Apr 26, 2022
The International Monetary Fund uses interest-bearing Special Drawing Rights (SDRs) as an international reserve currency (IMF). In addition to the currency symbol XDR, the Special Drawing Rights (SDR) are also known as the currency basket. The SDR serves as the International Monetary Fund's accounting unit for internal use.
Members of the International Monetary Fund (IMF) can also utilize SDRs to bolster their national foreign currency reserves.
The International Monetary Fund (IMF) first implemented special drawing rights (SDRs) in 1969. SDRs were created primarily to supplement a country's existing foreign currency reserves at the time. Foreign currency reserves were depleted due to a scarcity of US dollars and gold, the most critical assets.
During the Bretton Woods fixed exchange rate regime, the SDR was equal to one US dollar (or 0.888671 grams of gold). After this arrangement collapsed in 1973, a basket of major currencies came to define the SDR. After 1973, the SDRs' original function as a supplementary reserve to foreign currency reserves was diminished.
Countries may choose special drawing privileges when the US currency is weak or less appealing. The International Monetary Fund (IMF) uses SDRs for internal accounting purposes. The IMF maintains a reserve basket of crucial currencies to combat currency fluctuations.
The International Monetary Fund (IMF) allocates SDRs to each member country. It is determined by each country's quota in the International Monetary Fund (IMF). The relative economic standing in the global economy is a significant factor in determining an IMF quota. It is the country's financial commitment to the IMF and its sway in IMF decisions that the quota represents.
It's up to the International Monetary Fund (IMF) to decide if the global economy needs a new distribution of SDRs every five years. During the financial crisis of 2009, the IMF allocated the most SDRs since it was established. Members of the International Monetary Fund (IMF) can exchange SDRs for freely useable currencies through mutually agreed upon trading arrangements.
IMF-facilitated agreements allow countries to alter their reserves or satisfy their balance of payments demands. SDRs are not a currency or a claim on the IMF, and it is vital to know this. SDRs are a possible claim by IMF members on freely available currencies.
The country's quota share determines each country's part of the IMF's SDRs. The more quota shares a country has, the better off it is economically. While Afghanistan has just 323 shares, the United States has a total of 82,994.
This means that countries with higher voting power in the International Monetary Fund (IMF) have larger quota shares. Emerging markets and developing economies account for 42.2% of all SDRs. 3.2 percent of this total is designated for nations with a relatively low per capita income.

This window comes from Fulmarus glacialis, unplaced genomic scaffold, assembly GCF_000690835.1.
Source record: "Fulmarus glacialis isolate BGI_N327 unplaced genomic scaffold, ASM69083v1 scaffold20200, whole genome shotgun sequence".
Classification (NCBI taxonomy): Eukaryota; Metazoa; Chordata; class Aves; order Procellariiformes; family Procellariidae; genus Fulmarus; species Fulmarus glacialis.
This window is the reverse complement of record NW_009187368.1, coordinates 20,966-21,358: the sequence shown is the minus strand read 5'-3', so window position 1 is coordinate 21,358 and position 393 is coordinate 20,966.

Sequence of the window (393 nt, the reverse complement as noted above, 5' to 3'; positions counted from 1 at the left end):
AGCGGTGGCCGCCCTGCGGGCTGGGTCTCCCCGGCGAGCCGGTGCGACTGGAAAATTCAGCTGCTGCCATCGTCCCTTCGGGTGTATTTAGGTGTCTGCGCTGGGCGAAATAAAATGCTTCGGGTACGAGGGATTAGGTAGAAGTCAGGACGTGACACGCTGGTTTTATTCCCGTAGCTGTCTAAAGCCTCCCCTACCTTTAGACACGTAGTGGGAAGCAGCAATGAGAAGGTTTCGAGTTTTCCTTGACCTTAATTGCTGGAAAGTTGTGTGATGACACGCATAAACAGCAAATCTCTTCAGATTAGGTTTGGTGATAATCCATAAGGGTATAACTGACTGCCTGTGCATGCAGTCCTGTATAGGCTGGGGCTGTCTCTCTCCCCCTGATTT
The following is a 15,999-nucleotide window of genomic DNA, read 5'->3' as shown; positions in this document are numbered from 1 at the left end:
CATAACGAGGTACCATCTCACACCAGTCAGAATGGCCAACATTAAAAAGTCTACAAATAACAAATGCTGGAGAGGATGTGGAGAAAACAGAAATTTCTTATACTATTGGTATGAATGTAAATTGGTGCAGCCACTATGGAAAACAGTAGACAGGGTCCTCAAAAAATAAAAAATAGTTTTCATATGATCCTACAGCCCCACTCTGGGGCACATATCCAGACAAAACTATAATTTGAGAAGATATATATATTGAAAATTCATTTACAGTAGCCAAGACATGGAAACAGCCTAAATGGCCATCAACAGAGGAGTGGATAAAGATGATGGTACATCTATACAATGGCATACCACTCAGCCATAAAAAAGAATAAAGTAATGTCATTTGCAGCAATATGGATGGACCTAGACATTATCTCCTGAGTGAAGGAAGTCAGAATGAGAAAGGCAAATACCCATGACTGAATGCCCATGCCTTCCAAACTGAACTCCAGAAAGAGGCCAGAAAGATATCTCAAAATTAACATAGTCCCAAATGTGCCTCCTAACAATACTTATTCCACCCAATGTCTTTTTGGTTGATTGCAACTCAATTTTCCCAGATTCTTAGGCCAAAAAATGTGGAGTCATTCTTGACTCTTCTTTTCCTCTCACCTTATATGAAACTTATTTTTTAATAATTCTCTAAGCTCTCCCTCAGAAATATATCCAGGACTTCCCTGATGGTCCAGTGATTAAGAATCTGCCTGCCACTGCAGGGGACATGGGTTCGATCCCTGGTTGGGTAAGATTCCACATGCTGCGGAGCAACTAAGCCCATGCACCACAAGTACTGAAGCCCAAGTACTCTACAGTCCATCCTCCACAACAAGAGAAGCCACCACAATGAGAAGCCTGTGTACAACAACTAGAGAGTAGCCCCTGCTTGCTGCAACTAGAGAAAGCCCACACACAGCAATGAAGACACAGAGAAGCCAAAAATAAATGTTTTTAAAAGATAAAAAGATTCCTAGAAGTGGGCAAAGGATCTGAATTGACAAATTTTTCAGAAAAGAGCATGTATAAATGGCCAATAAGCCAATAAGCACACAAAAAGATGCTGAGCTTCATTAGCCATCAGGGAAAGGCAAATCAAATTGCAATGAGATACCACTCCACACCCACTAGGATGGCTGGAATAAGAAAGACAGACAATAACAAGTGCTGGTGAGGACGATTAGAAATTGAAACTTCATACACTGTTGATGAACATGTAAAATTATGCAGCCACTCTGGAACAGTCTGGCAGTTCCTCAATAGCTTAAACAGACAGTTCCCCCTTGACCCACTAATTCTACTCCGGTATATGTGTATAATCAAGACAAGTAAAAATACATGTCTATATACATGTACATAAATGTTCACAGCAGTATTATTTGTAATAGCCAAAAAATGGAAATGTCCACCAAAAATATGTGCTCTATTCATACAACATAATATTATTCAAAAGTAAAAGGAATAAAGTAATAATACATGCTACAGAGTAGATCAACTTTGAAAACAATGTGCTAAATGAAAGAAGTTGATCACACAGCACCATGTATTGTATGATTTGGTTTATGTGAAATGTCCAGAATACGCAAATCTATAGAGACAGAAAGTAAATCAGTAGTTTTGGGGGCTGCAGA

There are specific requirements in the IMF's Articles of Agreement that allow it to distribute SDRs to its members. The IMF's aim of "filling the long-term global requirement to augment current reserve assets" must be met for a broad allocation of SDRs to occur. SDR Department members with voting authority must approve the allocation with an 85.5 percent majority.
In 2000, the SDR adopted the present set of standards for inclusion. According to the board, members or monetary unions with "the biggest export value over five years, and who have been determined by the IMF to be freely useable" are included in the SDR basket.
When a currency is considered "freely usable" by the IMF, this means that it is both "in reality extensively utilized to pay for foreign transactions" and "widely traded on the main exchange markets."
The "freely useable" currency is defined based on measures such as reserve holdings, international debt securities' currency denominations, and the volume of cross-border payments and trade finance transactions, "freely useable" currency is defined.
Neither the SDR nor the IMF's assets are considered a claim on the SDR. Instead, it is a claim on the currencies of the IMF member states that are freely useable. According to IMF Articles of Agreement, a freely usable currency is extensively utilized in international transactions and regularly exchanged in foreign currency markets.
IMF members can trade their SDRs through voluntary swaps or by the IMF urging nations with more robust economies or more significant foreign currency reserves to purchase SDRs from the less-endowed members.
A country's borrowing costs from the IMF are calculated using the SDRs or the SDR interest rate. This interest rate is also used to pay members for their remunerated creditor roles at the IMF. In addition, member nations get interested in their SDR holdings, which are then charged to their SDR allocation.
Short-term interest rates on government debt instruments in the money markets of the SDR basket currencies are used to calculate the SDR, which is published every week. The floor for this calculation is five basis points. It's on the IMF's website.